Maranello, 12 September – During the break between the Italian and Singapore Grands Prix, the FIA announced that instructions the teams give to drivers by radio must be significantly reduced. In fact, the FIA has simply decided to apply a more restrictive interpretation of rule 20.1 of the Sporting Regulations which stipulates that a driver must drive the car “alone and unaided”.

Certain radio communications, as from the Singapore GP, will henceforth be considered as “external assistance”. From what the FIA has indicated, although no precise guidelines exist yet, all information relating to fuel consumption and messages regarding settings and adjustments that could improve car performance will be banned. Currently, drivers make two or three adjustments per lap based on information given to them by the engineers who monitor the situation via telemetry.

In the same vein, engineers will not be able to give information to the drivers about in which corners or sectors they can improve, nor will they be able to give information to the drivers regarding the state of their tyres or what they should do during the formation lap. However, the driver will still be able to have access to some of this information via the LCD display on the steering wheel (although in fact three teams do not have this system) while the FIA will listen in on and record all conversations, being vigilant in checking for any coded messages. A zero-tolerance approach will be applied, with the possibility of a five-second penalty.
Among the communications still allowed by the FIA is the message to come in for a pit stop, team orders relating to switching positions between team-mates, warnings relating to any potential hazards on track and information relating to traffic. The Scuderia Ferrari personnel are evaluating the effect of this technical directive relating to radio communications and are analysing the possible scenarios that could occur on track.
There are still some uncertainties remaining especially regarding safety matters. Information about brake and tyre wear are among those currently banned but messages on these topics could prevent dangerous incidents.
How to proceed? While awaiting further clarification from the FIA, we will only find out on track what effect these new regulations will have on the races…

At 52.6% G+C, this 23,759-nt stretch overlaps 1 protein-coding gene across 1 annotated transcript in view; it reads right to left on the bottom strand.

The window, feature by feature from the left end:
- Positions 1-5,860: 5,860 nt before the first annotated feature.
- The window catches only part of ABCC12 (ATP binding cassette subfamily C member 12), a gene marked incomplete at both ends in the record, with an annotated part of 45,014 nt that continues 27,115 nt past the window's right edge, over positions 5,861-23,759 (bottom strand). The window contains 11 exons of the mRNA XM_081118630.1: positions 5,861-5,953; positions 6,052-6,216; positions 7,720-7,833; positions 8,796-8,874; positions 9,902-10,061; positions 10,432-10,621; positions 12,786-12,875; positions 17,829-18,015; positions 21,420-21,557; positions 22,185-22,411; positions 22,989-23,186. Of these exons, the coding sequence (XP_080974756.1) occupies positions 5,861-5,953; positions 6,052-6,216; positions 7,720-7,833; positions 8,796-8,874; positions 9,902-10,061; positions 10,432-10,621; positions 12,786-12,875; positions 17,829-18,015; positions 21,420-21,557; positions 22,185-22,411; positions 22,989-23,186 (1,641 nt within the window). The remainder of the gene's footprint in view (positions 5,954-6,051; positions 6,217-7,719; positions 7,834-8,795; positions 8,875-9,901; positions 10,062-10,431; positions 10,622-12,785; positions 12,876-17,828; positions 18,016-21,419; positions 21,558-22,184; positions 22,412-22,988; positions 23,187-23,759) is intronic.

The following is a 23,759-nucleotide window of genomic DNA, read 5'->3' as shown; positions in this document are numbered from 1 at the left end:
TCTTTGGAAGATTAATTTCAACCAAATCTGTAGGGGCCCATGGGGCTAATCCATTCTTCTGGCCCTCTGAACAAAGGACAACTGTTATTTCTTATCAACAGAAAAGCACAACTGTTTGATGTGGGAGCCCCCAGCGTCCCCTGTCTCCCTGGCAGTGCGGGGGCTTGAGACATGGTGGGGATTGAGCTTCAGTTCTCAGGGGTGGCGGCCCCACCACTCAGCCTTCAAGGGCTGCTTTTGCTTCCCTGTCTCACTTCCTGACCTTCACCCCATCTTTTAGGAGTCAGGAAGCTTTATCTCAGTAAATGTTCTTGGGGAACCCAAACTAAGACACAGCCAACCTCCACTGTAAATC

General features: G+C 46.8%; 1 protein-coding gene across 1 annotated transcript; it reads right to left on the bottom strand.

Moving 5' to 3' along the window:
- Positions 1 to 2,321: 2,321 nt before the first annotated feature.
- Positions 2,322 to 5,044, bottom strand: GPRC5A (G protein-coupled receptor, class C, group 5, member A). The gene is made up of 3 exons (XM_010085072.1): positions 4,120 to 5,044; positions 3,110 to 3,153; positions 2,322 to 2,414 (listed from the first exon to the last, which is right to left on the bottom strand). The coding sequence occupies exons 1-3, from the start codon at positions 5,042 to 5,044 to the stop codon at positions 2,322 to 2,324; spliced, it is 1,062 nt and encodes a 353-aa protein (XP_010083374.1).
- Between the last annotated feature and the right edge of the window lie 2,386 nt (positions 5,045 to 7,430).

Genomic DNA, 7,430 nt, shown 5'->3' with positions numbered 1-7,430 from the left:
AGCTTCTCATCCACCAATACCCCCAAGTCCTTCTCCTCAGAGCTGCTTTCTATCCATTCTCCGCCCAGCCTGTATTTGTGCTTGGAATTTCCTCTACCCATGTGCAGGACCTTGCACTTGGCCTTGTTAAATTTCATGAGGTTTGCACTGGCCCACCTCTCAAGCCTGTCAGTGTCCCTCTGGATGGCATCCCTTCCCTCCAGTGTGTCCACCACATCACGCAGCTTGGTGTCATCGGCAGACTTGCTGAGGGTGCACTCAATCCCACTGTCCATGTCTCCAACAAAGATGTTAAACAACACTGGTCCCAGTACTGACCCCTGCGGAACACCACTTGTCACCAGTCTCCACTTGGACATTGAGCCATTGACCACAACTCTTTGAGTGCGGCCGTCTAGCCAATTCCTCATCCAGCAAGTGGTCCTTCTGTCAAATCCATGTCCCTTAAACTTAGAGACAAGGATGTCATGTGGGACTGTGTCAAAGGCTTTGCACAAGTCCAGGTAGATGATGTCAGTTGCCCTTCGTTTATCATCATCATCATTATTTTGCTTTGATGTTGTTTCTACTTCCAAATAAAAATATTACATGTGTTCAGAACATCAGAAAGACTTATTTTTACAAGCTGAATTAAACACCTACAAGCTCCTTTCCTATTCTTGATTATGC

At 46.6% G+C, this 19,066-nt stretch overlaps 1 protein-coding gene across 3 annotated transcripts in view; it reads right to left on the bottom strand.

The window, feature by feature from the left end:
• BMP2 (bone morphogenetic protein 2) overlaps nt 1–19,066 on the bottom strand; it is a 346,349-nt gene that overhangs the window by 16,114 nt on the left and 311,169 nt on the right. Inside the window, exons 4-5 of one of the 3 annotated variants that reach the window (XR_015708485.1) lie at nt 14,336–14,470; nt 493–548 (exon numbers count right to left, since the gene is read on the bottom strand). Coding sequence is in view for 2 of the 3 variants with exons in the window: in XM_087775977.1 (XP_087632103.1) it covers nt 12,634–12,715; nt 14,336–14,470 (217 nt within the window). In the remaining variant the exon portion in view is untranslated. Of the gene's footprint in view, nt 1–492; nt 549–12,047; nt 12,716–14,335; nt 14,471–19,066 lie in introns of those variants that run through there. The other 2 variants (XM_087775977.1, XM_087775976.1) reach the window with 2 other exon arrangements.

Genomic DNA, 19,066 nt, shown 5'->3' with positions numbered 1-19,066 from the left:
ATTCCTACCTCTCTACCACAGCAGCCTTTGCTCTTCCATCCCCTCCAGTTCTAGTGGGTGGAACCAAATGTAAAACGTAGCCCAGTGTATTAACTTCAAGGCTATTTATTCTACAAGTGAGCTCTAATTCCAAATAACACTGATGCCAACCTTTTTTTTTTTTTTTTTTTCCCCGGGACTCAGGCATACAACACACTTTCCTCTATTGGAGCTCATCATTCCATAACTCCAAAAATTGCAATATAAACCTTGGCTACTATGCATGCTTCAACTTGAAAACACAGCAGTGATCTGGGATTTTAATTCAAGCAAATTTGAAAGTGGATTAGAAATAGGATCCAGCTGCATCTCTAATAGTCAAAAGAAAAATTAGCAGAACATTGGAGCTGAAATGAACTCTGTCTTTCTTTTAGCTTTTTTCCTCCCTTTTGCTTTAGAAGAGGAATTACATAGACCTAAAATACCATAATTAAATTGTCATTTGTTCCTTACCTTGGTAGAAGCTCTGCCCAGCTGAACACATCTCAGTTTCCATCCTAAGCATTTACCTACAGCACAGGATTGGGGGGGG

Maranello, 11 September – Pride and determination were the key notes in a speech from Ferrari President, Luca di Montezemolo, as he addressed the staff of the Gestione Sportiva in a further show of support. The venue was symbolic, as it was the building site of the new Gestione Sportiva, a structure designed to reflect the concept of integration and constant evolution, a philosophy that stems from the president of the Maranello marque himself.

Montezemolo, who was joined by Team Principal Marco Matticacci, Ferrari Vice President Piero Ferrari and the company’s Managing Director Amedeo Felisa, spoke to the staff for around half an hour, occasionally interrupted by rounds of applause. He recalled all the battles fought out on track and the emotions shared with the team and the driver who was the main player in the team’s winning era in the first decade of this century, Michael Schumacher. After a brief look back at his long tenure as the boss of the company, the President turned his thoughts to the future. He repeated the need for everyone to give their utmost to take the Scuderia back to the top. “We have understood our mistakes and in the company we have everything needed to reach our goal, in terms of personnel, infrastructure and resources. We need to work more closely together, because that’s what is required with the new regulations. We must lay our problems out in a line and tackle them one at a time and, we must work like a real team and have the courage to dare. This is the only way we can embark on another winning cycle.”

The end of the speech was met with a long burst of heartfelt applause, showing what the staff felt for the President. Before taking his leave, Montezemolo shook every single one of them by the hand, as they stood in line to wish him farewell personally.”


Maranello, 9 July – On the second day of the Silverstone test, Pirelli ran out an experimental 18 inch tyre which in the next years could replace the 13 inch one currently used in Formula 1. The diameter of these tyres is 30 millimetres bigger and it has the same width as the current ones. Ferrari therefore asked its fans through Twitter with the hashtag #FerrariFanSurvey which tyre they preferred, posting photos of each. In the few hours the survey ran, over 3000 fans voted and their opinion was pretty clear: 70% preferred the 18 inch wheels and tyres.


Scroll to Top